Identification: tests were performed as described in Ref . For γ-spectrometry, Canberra multichannel analyzer (MCA) with Highpurity Germanium (HPGe) detector (Canberra, USA) was used. Halflife was measured with CRC®-25PET Dose Calibrator (Capintec, USA). 100-300 μL (2.5–7.5mCi) sample was taken in 2mL vial (ALK USA). The initial and final activity of [18F]FDG sample were measured at 10 min intervals and an average value was calculated as an observed halflife of 18F by using the standard formula t1/2 = (0.693 × t) ÷ ln(A0/ At), where: t1/2 (half-life), t (time interval in minutes), A0 (initial activity), At (activity measured after 10 min) . Radiochemical identity of synthesized [18F]FDG was also confirmed by comparison of retention factor (Rf) to the certified reference standard (CRS) of the main compound (ABX, Rydberg, Germany).
Radionuclides purity: is defined as the ratio between the radio activities of the desired radionuclide to the total activity of a radioactive compound, expressed as a percentage according to the Pharmacopoeia . Radionuclide sample cannot be 100% pure and contains some contaminants which originate from the production process or the decay of the primary radioisotope. The radiation dose received by the patient is increased by radionuclide impurities and degrades the quality of the imaging procedure performed. The radionuclide purity (USP) of 18F radionuclide can be identified by the gamma spectrum detection and half-life measurement . In the quality control laboratory, Canberra multichannel analyzer (MCA) with High-purity Germanium (HPGe) detector (Canberra, USA) is used to detect the gamma spectrum immediately after synthesis. An aliquot (<1 μL) of the [18F] FDG solution was mixed in a 20 mL DW containing vial and placed on the detector. Then the interaction of the emitted positron of 18F with the DW emitted 511 keV gamma photons. These Gamma photons were absorbed in the HPGe detector produced electrical pulse and the pulse amplitude was proportional to the energy deposited in the detector, which allowed for the measurement of gamma-ray energies (Figure 2).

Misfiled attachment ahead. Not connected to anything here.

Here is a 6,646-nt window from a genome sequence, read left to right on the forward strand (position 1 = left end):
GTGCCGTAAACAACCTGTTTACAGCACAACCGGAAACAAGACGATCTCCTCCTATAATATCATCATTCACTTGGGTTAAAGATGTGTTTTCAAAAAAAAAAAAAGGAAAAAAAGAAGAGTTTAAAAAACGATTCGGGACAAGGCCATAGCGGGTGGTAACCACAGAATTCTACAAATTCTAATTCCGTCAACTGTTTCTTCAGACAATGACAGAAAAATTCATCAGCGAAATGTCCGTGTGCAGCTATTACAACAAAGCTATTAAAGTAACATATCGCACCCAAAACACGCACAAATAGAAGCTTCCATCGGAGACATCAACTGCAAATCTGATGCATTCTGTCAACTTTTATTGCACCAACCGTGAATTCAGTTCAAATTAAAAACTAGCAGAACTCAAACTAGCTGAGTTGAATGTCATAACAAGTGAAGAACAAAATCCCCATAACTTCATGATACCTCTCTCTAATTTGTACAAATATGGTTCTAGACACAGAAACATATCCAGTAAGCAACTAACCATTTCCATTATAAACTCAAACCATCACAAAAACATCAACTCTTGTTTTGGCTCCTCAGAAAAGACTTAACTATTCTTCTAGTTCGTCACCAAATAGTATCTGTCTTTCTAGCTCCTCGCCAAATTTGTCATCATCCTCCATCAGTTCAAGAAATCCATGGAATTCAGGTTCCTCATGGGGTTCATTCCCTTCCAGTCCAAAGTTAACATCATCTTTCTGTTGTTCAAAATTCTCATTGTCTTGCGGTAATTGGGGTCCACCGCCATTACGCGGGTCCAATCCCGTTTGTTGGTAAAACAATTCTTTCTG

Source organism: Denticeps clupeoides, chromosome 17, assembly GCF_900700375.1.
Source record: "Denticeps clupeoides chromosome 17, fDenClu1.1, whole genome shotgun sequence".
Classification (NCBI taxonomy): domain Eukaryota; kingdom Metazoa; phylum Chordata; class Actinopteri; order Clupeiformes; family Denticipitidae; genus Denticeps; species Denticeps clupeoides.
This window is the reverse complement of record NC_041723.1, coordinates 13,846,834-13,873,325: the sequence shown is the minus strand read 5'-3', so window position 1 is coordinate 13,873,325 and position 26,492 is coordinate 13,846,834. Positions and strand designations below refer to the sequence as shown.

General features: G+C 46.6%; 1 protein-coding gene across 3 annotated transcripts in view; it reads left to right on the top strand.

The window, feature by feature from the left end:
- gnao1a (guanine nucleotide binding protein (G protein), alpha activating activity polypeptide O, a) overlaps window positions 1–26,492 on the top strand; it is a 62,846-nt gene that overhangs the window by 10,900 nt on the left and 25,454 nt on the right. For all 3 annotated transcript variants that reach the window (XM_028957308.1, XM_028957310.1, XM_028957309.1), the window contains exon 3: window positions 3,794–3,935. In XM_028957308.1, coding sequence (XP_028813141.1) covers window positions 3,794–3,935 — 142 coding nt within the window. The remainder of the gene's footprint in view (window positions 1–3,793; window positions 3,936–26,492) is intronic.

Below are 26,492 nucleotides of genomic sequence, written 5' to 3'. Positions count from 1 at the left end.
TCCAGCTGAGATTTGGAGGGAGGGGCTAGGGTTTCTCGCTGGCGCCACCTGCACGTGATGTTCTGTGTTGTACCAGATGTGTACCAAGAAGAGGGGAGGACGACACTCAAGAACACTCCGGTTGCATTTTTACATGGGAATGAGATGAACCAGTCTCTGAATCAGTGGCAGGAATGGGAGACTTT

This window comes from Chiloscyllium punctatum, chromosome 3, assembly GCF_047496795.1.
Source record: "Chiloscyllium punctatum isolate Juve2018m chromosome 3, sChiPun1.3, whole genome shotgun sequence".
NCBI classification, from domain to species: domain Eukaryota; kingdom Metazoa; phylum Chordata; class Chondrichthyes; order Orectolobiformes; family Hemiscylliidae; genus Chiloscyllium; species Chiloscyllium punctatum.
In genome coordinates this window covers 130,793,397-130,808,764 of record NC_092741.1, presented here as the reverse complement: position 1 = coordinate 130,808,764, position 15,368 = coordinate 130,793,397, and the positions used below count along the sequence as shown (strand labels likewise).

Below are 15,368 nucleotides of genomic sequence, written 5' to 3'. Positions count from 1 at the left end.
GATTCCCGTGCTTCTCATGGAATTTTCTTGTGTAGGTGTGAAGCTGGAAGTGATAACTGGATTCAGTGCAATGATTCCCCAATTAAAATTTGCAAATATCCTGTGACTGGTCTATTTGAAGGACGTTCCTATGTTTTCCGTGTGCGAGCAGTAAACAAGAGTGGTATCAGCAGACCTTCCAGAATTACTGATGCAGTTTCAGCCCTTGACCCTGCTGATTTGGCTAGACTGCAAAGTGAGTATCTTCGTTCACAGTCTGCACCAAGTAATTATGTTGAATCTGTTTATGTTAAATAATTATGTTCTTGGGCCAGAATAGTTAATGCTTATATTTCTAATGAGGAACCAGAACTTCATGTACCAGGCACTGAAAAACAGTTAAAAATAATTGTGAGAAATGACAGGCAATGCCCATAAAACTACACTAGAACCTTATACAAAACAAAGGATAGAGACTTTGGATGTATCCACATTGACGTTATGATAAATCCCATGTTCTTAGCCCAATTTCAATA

Radiochemical Purity (RCP): The radiochemical purity of [18F] FDG was determined by silica gel thin-layer chromatography (radio- TLC). Radio-TLC strips (1.5 × 9 cm) were marked at 1cm from one end as an origin, and an aliquot (≤ 2 μL) of the tracer solution was spotted onto the origin. The strips were placed in a solvent tank and developed in a 95:5 acetonitrile-water mixture until the solvent mixture reached the top of the strip. RCP was easily determined by scanning radio-TLC strips using a Bio-Scan AR-2000 system imaging scanner (Bios-can, WI).
Chemical purity: Ethanol, Acetonitrile and Kriptofix (K222) are the possible chemical contaminants in the synthesized [18F]FDG solution and the amount of these chemicals were measured to ensure the chemical purity of [18F]FDG.